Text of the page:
Paperless braille, magnetic tape, and display readers

By , Staff writer of The Christian Science Monitor

Everyone knows the story of how anne Sullivan taught Helen Keller how to understand the meaning of words. It was by pumping cold water on her hand from the family well and then tapping out the spelling of the word water on her palm to communicate what it was she felt. The world of language and eventually reading was opened up to Helen by her teacher and this literate method of touch.

Joan and Leonard Rose of Falmouth, Mass. want to do the same thing for sightless people in a modern way. And they believe their invention, the Rose Braille Display Reader, a paperless braille word processor that employs magnetic-tape cassettes, will be as effective as the water and well Anne Sullivan used.

In an age of increased awareness of the special requirements of handicapped persons, their Braille reader meets as well as anticipates the following needs for print material by persons not now able to see:

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* The large amount of space needed to store Braille material.

* The lack of portability of texts due to sheer weight.

* The high cost of Braille.

* A chance for the sightless to participate fully in the electronic revolution brought about by word processors, home computers, and microcomputers.

Leonard Scadden of the US Department of Education, Bureau of Education for the Handicapped, calls it "the first device to come up with a full page of paperless Braille display. Braille is a very important medium of information for the blind and the Rose Reader meets this need."

Allen Dittmann, research coordinator for the US Department of Education and project manager of the federal grant the Roses' received in developing their Braille reader, says, "Sighted people don't realize the terrible inconvenience of Braille. A blind person needs a wheelbarrow to carry a complete book."

* If the Gideons International were to place Braille editions of the King James Version in motel rooms, each Bible would require 15 volumes for the Old Testament and 5 volumes for the New Testament, 20 in all (a Braille volume is 12 inches by 12 inches by 2 inches thick).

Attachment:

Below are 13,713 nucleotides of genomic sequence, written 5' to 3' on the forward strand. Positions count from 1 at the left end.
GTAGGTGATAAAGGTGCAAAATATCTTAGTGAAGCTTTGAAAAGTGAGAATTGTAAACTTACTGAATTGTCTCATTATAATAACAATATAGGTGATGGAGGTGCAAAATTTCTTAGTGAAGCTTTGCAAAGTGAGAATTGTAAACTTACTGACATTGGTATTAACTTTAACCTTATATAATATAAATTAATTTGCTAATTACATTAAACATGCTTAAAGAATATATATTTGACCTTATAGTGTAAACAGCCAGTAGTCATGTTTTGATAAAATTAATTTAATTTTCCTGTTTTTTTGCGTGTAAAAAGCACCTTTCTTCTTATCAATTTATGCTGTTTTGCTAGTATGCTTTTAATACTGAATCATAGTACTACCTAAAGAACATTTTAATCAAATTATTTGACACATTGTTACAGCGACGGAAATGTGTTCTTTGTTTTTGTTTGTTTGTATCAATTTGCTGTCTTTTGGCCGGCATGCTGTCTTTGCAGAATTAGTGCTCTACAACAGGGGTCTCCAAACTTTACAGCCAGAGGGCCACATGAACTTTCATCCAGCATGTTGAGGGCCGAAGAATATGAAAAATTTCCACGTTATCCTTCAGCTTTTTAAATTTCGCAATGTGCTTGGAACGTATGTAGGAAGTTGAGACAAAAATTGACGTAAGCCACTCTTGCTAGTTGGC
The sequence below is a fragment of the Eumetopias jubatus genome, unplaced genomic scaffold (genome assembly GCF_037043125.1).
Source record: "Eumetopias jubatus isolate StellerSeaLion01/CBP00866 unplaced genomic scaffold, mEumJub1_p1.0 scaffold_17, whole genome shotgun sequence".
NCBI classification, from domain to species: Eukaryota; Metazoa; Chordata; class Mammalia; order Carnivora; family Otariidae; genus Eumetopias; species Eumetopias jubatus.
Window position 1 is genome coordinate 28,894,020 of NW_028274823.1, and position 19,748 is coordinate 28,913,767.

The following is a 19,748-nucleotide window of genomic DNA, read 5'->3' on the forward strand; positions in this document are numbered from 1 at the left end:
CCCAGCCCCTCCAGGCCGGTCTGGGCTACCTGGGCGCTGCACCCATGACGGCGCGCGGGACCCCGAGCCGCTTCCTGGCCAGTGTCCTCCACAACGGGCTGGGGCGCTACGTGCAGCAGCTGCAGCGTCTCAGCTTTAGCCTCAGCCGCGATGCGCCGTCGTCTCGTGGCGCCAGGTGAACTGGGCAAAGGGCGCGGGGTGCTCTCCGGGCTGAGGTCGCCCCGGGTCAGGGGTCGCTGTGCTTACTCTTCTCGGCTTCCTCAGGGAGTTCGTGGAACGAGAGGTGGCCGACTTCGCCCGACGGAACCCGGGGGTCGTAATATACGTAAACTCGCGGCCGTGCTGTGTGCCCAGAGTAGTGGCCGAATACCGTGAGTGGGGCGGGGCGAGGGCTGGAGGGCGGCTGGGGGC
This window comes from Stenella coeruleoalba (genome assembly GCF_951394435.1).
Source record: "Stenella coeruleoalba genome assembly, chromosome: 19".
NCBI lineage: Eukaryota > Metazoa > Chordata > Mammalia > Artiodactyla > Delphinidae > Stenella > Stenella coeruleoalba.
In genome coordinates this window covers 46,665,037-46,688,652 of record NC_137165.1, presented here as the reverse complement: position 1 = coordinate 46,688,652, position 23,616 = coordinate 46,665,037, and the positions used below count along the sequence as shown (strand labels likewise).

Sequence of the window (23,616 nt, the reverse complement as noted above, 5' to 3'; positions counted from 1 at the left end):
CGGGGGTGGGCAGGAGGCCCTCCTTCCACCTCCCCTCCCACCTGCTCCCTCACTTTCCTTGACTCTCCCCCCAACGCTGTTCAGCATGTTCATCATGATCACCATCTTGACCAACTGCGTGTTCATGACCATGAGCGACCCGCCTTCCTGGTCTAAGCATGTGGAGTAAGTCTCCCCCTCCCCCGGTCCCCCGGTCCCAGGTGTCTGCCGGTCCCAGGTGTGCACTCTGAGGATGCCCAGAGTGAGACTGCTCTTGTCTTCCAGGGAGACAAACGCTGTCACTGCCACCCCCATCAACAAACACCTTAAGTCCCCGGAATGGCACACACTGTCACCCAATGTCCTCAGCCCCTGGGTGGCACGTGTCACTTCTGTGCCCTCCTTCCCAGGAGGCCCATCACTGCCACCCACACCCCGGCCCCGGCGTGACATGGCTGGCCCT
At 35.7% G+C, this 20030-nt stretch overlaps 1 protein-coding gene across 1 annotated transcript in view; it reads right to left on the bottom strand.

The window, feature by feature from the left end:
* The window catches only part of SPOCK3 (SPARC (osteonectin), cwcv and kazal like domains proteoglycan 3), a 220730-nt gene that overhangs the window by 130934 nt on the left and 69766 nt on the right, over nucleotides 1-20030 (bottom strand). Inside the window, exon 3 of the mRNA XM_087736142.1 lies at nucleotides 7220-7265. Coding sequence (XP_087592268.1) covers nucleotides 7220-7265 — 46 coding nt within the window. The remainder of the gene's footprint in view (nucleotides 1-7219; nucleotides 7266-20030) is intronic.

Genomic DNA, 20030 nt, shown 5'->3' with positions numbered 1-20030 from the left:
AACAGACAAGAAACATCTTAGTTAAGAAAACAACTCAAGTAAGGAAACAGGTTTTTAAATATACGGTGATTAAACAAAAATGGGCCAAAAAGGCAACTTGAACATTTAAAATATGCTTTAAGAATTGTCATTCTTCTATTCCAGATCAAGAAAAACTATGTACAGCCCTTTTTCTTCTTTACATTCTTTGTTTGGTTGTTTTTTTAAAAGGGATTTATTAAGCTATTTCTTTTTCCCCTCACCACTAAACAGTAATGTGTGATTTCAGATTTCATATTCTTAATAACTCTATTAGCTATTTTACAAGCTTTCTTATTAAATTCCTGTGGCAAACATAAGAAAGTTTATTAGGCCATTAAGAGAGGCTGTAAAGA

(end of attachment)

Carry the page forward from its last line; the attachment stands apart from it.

* A Webster's standard desk dictionary is 72 volumes in Braille and a 20 -volume (inkprint) edition of the World Book Encyclopedia translates into 168 volumes in Braille and takes up over 74 feet of shelf space.

At present, $2.5 million a year is spent just paying for the postal costs of Braille texts, Dr. Dittman says. Braille texts are mailed free to libraries and schools, but the taxpayer ultimately picks up the tab. Having the information stored on cassettes would produce significant annual savings, he says.

The Roses' envision a triad of terminals avialable to a sightless student -- in the home, at school, and in the local public library. (The number of terminals in the latter two locations to be determined by user demand.)

"One of the applications we are most excited about is in the field of education," says Joan Rose. "Instead of staggering back and forth to school with the paper Braille texts needed for homework and review, the student can tuck the necessary tapes into his or her pocket. Until this moment, doing an average homework assignment has created an intolerable daily transportation burden for the blind student."

The size and layout of the braille cells and the size of the individual dots in the Roses' reader are exactly the same as those found on the conventional Braille book page, (42 characters across and 25 lines down). The difference is that one tape holds the equivalent of 500 pages of paper Braille.